PALAU SEA TURTLES TRAVEL AS FAR AS INDONESIA

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SAIPAN, CNMI (Marianas Variety, November 23) – Palau’s sea turtles travel as far as Indonesia or perhaps even farther according to the latest report from local conservationists who had been using satellite transmitters that are mounted into the carapace (shell) of the endangered species to track their movements and habitat.

For the first time since this experiment was launched by the Palau Marine Turtle Conservation and Monitoring Program, a green turtle that nested on Merir Island swam over 370 miles in less than 12 days, from Merir in Sonsorol State to the coastal waters of Irian Jaya, Indonesia.

The report noted that it was on November 1 that PMTCMP Coordinator Joshua Eberdong mounted the transmitter on a nesting green turtle on the wild and mosquito-infested island of Merir through the help of Sonsorol Governor Damien Alvis, Lieutenant Governor William Carlos, Conservation Officer Ishmael Varnando, and Jordan Antonio.

They named the turtles as Fini Melieli, which means Lady of Merir in local dialect Sonsorolese.

Data provided by the PMTCMP showed that the turtle has a maximum carapace length of 104 cm (~3 ft, 5 in) and a curved carapace width of 101.5 cm (~3 ft, 4 in).

The PMTCMP said that this is just close to the average size of measured green turtles that nest on Merir and Helen Islands.

"Every year, green turtles lay thousands of eggs in hundreds of nests on the beaches of Merir, a remote island that is slightly more than a mile long and about a quarter of a mile wide, 250 miles southwest of Koror. This is the first evidence of a green turtle that nested in Palau swimming to Indonesian waters, presumably to forage," the PMTCMP reported.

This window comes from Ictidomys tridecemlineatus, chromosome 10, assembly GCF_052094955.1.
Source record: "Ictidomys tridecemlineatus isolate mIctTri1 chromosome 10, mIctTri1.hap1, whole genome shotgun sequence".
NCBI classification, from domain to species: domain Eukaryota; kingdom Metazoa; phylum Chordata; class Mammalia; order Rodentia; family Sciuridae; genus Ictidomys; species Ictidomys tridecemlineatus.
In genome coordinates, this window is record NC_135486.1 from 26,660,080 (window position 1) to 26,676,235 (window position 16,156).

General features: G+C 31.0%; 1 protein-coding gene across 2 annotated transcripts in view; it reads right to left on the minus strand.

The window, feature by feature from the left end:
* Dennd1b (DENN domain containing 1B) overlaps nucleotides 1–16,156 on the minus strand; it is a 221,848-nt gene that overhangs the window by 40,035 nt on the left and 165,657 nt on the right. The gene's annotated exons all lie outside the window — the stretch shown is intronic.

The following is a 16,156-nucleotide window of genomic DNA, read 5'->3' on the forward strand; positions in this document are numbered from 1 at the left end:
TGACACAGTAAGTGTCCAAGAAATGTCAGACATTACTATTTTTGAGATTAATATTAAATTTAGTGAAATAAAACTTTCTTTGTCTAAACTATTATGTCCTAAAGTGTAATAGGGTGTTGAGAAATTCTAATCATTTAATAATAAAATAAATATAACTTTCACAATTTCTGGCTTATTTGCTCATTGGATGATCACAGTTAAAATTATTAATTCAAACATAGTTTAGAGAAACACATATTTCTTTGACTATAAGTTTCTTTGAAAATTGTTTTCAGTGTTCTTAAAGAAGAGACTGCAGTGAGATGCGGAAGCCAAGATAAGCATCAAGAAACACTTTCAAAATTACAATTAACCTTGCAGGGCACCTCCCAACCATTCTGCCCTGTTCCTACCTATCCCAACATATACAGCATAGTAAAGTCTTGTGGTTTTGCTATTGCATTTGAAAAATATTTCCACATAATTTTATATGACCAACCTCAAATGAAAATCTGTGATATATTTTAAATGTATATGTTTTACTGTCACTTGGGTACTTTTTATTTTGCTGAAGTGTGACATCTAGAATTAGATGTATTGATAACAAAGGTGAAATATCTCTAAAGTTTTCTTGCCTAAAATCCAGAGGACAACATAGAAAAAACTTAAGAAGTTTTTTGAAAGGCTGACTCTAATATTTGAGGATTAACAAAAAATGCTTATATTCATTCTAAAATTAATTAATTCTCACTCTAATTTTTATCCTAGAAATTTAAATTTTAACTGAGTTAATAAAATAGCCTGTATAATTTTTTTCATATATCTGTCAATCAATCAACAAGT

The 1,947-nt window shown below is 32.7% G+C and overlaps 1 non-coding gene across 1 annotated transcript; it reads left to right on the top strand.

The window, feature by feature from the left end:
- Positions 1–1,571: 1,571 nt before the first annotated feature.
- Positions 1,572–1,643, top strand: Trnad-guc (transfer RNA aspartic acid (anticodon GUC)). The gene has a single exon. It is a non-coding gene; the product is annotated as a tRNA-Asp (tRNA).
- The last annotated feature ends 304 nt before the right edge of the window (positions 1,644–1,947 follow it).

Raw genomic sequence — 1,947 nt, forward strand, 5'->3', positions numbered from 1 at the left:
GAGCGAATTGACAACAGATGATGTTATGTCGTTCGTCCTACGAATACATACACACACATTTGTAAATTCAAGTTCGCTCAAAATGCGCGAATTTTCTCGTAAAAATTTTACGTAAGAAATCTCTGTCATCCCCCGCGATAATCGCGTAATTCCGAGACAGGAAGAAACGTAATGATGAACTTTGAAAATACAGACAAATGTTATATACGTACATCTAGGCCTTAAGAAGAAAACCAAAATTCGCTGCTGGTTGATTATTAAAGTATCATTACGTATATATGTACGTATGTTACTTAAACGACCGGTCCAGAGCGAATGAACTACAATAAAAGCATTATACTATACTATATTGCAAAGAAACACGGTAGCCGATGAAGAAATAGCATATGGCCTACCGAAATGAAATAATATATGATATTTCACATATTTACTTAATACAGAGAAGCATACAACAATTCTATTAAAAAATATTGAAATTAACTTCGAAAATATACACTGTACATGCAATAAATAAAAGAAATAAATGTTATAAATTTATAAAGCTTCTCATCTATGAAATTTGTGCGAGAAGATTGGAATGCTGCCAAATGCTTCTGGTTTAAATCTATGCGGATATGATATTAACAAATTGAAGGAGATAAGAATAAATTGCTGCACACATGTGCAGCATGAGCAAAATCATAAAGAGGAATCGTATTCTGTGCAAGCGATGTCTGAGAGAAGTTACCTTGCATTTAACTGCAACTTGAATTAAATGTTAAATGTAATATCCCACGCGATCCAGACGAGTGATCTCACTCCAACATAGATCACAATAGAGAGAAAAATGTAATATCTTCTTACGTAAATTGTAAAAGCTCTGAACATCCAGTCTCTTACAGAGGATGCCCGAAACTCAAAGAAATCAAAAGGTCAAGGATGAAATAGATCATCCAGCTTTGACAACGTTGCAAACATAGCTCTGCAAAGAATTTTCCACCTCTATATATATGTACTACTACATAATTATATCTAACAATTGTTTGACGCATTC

It said that sea turtles all over the world have been tracked with satellite transmitters and they often swim hundreds and sometimes thousands of miles between nesting beaches and feeding grounds.

The turtle program said that this is the first time that local conservationists tracked a turtle via the satellite transmitter that swam from a nesting beach in Palau to the waters of another country.

"Simply protecting nesting females and eggs in Palau is not enough to ensure the future of this species. International management is necessary to ensure the survival of sea turtles," the PMTCMP noted in its report.

It said that this tracking program highlights the need for international management of highly migratory endangered species including green turtles.

It said that by signing the Convention on Migratory Species, Palau has made progress to align its management of migratory species with that of other signatory countries.

"As for Fini Melieli, the turtle program office will keep you posted on her international travels," the PMTCMP assured.

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